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Are Christians being targeted for violence?

Mass killing in Knoxville, TN in 2008

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The shooting:

On 2008-JUL-27, an unemployed truck driver shot nine people at a Unitarian Universalist church in Knoxville, TN. A man and a woman died.

A lone gunman entered the Tennessee Valley Unitarian Universalist Church (TVUUS) in Knoxville, TN, and pulled a 12-gauge sawed-off shotgun out of his guitar case. About 10:18 AM, he fired three shots at some of the 200 attendees. One adult, Greg McKendry, 60, stood up and shielded other members of the congregation with his body. He died immediately.

Each summer, the church has a theater camp for children. Participants at the theatre workshop were performing the musical "Annie Jr." when the gunman attacked.

A total of nine parishioners were shot. Many more could have died, because the gunman had carried 79 rounds of ammunition into the church. However, he was wrestled to the floor by members of the church while he was inserting another load of three cartridges. A member of the congregation kicked the shotgun away. The gunman was then tied up with belts. The police responded within minutes.

The gunshot victims and one woman who had injured her knee were taken to the University of Tennessee Medical Center. Another twelve were treated for minor injuries.

Linda Kraeger, 61, died later that day in hospital. Six others were seriously wounded, but are expected to recover.

The accused, Jim Adkisson, 58, was not a member of the congregation, but his ex-wife had been a long-term member. He has been charged with murder and is in jail on a $1 million bond.

Police found a note that indicated he targeted the Unitarian Universalist congregation out of hatred for its liberal policies, including its acceptance of lesbians, gays and bisexuals. 1,2

Police chief Sterling Owen IV told reporters at a press conference: "It appears that what brought him to this horrible event was his lack of being able to obtain a job, his frustration over that, and his stated hatred of the liberal movement." 3 The church had recently posted a new sign welcoming gays and lesbians; it might possibly have drawn the the gunman's attention.

The congregation is no stranger to violence. In the 1950s, they sponsored the first interracial day camp in Knoxville. It had to be relocated several times because of danger of attack by the Ku Klux Klan. In the 1970s, shortly after they started to host the Metropolitan Community Church -- a gay-positive church -- somebody shot out all the front windows of their building. A few weeks later, someone threw formaldehyde into the building. 

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Healing the community:

Rev. Dr. John Buehrens was a former minister of the TVUUC, and served the President of the denomination, -- the Unitarian Universalist Association (UUA) -- from 1993 through 2001. He commented:

"In the 1970s when the violence took place, the best thing I knew was to be quiet. We would not have gotten sympathy for hosting a gay congregation."

He said he was gratified to know that the citizens of Knoxville and city officials have been so supportive of the congregation during their most recent experience with violence. He said:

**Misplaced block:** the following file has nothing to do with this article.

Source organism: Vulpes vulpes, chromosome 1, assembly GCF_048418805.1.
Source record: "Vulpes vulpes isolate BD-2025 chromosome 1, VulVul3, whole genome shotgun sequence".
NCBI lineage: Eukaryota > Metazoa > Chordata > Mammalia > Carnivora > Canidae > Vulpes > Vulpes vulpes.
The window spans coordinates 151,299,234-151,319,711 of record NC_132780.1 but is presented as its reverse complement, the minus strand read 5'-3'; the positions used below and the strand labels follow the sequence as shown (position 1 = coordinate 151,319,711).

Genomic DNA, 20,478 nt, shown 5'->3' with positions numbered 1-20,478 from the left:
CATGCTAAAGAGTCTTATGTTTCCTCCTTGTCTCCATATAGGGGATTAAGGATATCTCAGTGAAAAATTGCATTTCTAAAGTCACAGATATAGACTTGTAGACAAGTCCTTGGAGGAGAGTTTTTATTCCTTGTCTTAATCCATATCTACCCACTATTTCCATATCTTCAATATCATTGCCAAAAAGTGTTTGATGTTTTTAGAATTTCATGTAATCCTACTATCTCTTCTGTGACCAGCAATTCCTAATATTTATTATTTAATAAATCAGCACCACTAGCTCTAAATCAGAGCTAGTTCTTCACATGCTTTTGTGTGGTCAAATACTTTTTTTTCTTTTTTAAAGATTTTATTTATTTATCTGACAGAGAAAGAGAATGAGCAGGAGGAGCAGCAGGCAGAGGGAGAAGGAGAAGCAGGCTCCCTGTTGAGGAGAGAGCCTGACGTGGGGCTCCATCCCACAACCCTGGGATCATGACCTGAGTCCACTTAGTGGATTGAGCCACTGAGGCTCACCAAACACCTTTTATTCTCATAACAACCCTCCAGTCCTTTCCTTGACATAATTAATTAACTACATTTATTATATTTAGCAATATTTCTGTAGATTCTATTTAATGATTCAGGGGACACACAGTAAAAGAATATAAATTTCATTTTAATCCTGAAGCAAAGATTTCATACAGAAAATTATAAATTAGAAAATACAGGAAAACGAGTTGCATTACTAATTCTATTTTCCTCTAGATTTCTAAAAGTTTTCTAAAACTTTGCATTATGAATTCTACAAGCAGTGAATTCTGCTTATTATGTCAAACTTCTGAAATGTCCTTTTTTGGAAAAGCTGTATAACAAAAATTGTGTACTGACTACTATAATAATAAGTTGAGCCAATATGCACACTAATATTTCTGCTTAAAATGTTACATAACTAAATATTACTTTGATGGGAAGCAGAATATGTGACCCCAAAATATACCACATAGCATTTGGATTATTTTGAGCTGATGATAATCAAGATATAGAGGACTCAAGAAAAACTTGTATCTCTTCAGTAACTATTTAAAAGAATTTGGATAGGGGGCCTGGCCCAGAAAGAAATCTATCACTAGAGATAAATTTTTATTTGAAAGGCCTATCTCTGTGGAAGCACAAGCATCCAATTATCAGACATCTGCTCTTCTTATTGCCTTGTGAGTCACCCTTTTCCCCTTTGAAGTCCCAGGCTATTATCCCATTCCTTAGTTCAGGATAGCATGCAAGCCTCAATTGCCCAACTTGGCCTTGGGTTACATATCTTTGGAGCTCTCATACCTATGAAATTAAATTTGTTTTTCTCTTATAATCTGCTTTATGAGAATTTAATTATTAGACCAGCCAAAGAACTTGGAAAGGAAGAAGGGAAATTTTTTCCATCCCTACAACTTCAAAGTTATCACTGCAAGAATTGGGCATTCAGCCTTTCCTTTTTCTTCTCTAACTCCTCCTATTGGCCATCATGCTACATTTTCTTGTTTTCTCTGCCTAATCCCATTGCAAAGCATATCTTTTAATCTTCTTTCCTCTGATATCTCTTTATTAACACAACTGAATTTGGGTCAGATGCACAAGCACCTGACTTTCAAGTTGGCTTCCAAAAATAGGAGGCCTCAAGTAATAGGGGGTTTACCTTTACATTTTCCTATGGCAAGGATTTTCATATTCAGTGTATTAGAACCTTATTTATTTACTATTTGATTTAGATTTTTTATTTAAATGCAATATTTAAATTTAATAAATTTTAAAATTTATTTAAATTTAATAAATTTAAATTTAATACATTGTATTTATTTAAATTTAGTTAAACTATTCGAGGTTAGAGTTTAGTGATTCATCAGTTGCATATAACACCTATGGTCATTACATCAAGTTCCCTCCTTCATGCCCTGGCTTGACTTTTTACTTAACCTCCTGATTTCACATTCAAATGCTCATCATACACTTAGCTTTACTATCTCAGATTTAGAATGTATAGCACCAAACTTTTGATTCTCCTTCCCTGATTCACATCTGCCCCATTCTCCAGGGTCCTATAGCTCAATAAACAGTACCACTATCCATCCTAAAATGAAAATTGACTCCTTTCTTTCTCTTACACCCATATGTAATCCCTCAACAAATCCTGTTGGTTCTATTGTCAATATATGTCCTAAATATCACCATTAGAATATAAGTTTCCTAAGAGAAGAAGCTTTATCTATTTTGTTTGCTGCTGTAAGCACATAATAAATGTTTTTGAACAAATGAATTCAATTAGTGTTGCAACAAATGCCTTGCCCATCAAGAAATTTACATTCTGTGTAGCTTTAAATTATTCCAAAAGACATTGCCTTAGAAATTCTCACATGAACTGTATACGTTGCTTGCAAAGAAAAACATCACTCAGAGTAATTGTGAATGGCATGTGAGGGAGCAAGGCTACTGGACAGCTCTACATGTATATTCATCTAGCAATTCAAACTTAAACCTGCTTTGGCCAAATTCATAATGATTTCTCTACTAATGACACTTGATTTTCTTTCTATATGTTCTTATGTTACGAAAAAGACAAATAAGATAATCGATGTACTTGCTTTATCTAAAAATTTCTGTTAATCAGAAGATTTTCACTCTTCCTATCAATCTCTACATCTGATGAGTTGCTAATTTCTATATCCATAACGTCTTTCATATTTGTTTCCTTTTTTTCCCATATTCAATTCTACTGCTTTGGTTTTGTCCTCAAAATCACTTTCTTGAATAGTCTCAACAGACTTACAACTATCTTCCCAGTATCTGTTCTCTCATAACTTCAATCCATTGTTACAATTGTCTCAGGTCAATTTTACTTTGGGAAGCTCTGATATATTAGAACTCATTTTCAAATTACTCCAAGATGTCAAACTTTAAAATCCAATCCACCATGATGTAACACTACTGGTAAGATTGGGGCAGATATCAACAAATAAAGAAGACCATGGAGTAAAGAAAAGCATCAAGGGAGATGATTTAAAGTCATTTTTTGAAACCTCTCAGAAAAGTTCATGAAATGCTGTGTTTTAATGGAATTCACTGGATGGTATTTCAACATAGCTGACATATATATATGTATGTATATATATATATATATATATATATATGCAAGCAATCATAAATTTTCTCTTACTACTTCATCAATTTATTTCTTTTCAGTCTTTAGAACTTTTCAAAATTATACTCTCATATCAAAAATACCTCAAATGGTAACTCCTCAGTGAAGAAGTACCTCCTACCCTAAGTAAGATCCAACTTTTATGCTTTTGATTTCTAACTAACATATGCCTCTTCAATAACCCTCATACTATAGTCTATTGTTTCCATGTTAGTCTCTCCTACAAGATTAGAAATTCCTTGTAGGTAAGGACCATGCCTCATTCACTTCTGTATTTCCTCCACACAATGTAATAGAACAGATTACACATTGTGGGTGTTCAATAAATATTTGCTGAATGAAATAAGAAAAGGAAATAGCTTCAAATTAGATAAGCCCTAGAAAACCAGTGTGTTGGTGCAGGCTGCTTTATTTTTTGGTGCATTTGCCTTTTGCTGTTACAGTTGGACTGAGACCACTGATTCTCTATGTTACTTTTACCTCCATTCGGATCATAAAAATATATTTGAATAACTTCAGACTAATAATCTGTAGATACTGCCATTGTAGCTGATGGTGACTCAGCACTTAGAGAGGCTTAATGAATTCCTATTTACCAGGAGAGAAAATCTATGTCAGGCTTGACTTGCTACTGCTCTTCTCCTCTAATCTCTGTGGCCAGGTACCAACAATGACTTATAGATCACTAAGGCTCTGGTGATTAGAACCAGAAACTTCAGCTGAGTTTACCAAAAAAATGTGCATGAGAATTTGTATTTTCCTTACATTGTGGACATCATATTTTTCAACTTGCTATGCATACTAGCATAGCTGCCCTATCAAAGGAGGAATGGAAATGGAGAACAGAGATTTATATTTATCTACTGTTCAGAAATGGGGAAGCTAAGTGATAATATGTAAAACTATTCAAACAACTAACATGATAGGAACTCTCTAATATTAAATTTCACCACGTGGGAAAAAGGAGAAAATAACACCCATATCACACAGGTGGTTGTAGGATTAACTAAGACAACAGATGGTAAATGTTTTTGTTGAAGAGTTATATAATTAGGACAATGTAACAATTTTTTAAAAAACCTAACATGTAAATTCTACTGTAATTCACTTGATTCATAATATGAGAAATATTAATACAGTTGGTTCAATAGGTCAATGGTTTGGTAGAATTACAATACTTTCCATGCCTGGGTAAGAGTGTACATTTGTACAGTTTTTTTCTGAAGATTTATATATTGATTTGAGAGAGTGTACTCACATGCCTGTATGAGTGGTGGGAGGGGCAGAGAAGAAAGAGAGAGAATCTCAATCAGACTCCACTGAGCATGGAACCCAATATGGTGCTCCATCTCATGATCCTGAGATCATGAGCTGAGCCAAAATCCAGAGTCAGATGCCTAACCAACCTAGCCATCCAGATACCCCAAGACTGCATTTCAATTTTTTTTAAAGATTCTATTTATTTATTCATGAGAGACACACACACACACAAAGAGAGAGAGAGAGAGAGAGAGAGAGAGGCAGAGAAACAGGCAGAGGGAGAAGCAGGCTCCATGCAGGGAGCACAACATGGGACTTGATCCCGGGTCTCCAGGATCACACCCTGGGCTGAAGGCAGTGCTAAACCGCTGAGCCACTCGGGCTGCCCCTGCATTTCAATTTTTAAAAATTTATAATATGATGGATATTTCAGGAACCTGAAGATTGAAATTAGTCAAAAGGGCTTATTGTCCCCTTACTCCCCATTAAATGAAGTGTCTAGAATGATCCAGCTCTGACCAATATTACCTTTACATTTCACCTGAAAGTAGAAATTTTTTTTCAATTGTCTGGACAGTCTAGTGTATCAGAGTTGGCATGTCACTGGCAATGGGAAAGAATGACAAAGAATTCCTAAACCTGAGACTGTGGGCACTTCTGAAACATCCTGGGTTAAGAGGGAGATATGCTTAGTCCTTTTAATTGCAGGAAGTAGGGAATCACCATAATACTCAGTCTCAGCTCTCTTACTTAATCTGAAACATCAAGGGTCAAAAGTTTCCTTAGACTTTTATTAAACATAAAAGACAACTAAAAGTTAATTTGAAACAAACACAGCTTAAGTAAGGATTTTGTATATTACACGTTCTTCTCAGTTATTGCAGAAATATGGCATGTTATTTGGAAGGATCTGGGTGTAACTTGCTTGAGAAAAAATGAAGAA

" ... for nearly sixty years, one distinguishing characteristic of this congregation is that they have retained an integrity of mission regardless of the occasional outbursts of violence in the area. They are distinguished by having a very strong sense of why they exist, coming out of their history and their own sense of self."  8

A candle light service was conducted on the evening of JUL-28 in the adjacent Second Presbyterian Church. More than 150 people were present at noon on JUL-29 at the First Baptist Church of Knoxville. About 50 people attended St. John's Lutheran Church during the evening of JUL-29. St. John's Senior Pastor J. Stephen Misenheimer and Pastor Amy C. Figg led a "Litany for Hope and Healing" that drew about 50 worshipers. KNOX News reported that they prayed:

" 'We confess our sin, the violence that lurks in us all. We call it anger, hatred, revenge; whatever its name, it is a compelling power within us. Lord, pull the root of bitterness, the whirlwind of anger, the deadened heart of hatred out of us and create in us clean hearts and renew in us right spirits'."
"Misenheimer said 'our sisters and brothers' at TVUUC 'can feel our presence through these prayers' and talked about how violence had claimed the life of Jesus Christ and countless others in history. 'God knows firsthand about struggle and suffering, violence and painful loss,' he said, referring to the crucifixion [of Jesus]."
" 'These experiences never have the last word' in a community that believes in 'a God of Love,' he said." 7

On AUG-01, two religiously liberal leaders, Rev. Bill Sinkford of the Unitarian Universalist Association of Congregations, and the Rev. Richard Nugent of the Unitarian Washington Ethical Society were interviewed on the NPR program Faith Matters. 9

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Police investigation:

Knoxville Police Chief Sterling P. Owen IV suggested that the gunman's intent was to keep killing people until the police arrived. At that point, he had expected to be killed by the police.

Police discovered a four-page handwritten note in Adkisson's car that was parked at the church. KNOX News reported:

"Owen said Adkisson wrote that he was angered by 'his lack of being able to obtain a job,' a reduction in his food stamp allotment, and 'the liberal movement.' Owen explained the liberal movement, as defined by Adkisson, included liberal philosophies and issues pertaining to gays. ..."
"Owen said it appeared Adkisson targeted the TVUUC because the 'church had received some publicity regarding its liberal stance.' The TVUUC regularly announces in the Knoxville News Sentinel its meetings for gays and their support groups."
"In March, TVUUC minister the Rev. Chris Buice wrote an article in the News Sentinel regarding tolerance of gay couples."

Knoxville Police Department Investigator Steve Still wrote in the search warrant for Adkisson's house that Adkisson went attacked the church:

"... because of its liberal teachings and his belief that all liberals should be killed because they were ruining the country, and that he felt that the Democrats had tied his country's hands in the war on terror and they had ruined every institution in America with the aid of major media outlets. ... because he could not get to the leaders of the liberal movement he would then target those that had voted them in office."